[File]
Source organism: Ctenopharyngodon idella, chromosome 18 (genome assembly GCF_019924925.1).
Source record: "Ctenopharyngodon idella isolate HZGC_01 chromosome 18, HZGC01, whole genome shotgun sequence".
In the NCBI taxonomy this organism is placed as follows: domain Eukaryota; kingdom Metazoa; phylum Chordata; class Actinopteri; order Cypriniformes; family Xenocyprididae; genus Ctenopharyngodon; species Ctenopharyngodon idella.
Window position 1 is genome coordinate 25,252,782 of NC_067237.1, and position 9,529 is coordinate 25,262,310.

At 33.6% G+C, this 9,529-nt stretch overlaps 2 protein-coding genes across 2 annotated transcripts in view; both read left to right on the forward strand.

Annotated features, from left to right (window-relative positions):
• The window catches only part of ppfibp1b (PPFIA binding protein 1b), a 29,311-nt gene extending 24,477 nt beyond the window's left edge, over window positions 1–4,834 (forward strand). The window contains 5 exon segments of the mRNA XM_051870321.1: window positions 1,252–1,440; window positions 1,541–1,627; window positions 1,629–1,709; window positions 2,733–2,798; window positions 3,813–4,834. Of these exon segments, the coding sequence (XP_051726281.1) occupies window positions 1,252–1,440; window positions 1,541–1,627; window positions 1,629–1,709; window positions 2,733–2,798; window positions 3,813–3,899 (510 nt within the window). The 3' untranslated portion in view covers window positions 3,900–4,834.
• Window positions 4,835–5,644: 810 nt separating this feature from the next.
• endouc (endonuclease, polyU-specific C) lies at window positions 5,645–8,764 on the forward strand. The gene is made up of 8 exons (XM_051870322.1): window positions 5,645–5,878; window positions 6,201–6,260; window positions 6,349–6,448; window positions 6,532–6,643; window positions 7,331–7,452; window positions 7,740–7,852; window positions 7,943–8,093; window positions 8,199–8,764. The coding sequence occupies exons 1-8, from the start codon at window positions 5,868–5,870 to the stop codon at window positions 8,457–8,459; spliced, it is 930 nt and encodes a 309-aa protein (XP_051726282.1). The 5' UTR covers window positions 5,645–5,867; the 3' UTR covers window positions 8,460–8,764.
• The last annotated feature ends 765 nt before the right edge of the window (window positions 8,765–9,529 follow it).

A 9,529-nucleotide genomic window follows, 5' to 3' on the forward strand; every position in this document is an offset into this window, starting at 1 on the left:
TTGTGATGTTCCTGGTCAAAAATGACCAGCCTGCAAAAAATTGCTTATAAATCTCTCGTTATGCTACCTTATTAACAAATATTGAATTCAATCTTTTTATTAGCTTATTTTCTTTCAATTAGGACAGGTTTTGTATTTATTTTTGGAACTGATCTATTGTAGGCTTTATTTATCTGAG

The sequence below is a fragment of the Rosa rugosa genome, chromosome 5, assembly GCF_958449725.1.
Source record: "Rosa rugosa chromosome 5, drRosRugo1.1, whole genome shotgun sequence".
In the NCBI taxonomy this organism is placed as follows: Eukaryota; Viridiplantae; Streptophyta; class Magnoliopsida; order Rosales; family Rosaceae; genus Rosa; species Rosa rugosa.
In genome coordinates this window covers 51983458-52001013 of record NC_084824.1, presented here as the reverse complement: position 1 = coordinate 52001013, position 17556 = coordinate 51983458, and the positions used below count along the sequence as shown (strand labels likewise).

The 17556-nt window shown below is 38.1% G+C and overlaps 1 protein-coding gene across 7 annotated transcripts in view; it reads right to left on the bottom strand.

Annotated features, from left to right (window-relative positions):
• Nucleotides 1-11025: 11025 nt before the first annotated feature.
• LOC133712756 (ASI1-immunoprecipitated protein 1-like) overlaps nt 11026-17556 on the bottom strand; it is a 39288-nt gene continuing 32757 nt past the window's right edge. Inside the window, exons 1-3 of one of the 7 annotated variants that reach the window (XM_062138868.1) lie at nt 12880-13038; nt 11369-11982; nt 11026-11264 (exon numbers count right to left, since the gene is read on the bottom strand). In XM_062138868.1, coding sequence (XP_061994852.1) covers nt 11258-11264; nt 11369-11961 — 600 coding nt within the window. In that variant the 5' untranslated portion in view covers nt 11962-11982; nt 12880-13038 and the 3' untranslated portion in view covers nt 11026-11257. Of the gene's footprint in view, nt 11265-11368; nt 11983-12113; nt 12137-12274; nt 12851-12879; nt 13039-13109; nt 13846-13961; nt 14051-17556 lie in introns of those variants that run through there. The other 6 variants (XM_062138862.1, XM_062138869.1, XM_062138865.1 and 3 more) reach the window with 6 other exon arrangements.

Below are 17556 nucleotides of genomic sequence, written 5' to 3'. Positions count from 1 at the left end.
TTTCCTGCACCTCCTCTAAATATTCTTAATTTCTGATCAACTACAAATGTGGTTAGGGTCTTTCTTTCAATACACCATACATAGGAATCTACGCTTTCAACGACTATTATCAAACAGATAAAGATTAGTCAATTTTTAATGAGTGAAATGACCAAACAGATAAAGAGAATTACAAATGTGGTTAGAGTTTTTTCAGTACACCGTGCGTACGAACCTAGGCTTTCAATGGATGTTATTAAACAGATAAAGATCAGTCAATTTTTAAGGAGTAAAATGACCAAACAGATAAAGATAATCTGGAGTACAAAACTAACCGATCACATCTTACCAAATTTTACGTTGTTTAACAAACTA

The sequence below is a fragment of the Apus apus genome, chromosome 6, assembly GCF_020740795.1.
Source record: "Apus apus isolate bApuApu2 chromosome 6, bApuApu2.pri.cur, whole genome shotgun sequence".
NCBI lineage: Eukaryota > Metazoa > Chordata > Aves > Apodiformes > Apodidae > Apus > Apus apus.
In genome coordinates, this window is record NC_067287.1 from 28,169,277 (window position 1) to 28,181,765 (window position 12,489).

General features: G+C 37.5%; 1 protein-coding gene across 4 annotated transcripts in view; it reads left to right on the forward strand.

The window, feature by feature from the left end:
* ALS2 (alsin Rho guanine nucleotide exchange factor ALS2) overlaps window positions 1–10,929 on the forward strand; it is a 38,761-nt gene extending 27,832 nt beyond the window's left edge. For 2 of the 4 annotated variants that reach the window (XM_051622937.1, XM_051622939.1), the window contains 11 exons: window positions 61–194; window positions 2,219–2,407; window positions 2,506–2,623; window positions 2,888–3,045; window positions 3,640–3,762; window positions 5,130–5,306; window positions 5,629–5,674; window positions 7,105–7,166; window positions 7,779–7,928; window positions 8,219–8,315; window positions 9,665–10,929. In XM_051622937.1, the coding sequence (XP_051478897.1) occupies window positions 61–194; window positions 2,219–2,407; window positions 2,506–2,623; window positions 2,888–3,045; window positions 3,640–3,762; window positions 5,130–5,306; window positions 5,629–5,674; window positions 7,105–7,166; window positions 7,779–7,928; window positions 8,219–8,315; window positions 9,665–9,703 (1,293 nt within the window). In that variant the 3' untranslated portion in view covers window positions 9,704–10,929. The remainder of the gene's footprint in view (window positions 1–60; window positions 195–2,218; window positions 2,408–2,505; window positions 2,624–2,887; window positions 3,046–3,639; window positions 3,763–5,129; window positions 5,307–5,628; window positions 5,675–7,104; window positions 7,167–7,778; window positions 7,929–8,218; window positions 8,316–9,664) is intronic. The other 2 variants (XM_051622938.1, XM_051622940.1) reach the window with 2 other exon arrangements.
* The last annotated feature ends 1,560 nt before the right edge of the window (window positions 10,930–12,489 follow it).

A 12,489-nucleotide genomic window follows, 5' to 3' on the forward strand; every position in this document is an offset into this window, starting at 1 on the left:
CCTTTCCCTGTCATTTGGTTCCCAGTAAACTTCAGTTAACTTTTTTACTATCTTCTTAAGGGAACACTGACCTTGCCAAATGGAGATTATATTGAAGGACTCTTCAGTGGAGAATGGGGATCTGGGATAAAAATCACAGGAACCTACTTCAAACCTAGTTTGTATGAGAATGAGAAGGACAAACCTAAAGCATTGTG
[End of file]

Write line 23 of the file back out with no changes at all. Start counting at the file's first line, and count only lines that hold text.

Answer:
The sequence below is a fragment of the Apus apus genome, chromosome 6, assembly GCF_020740795.1.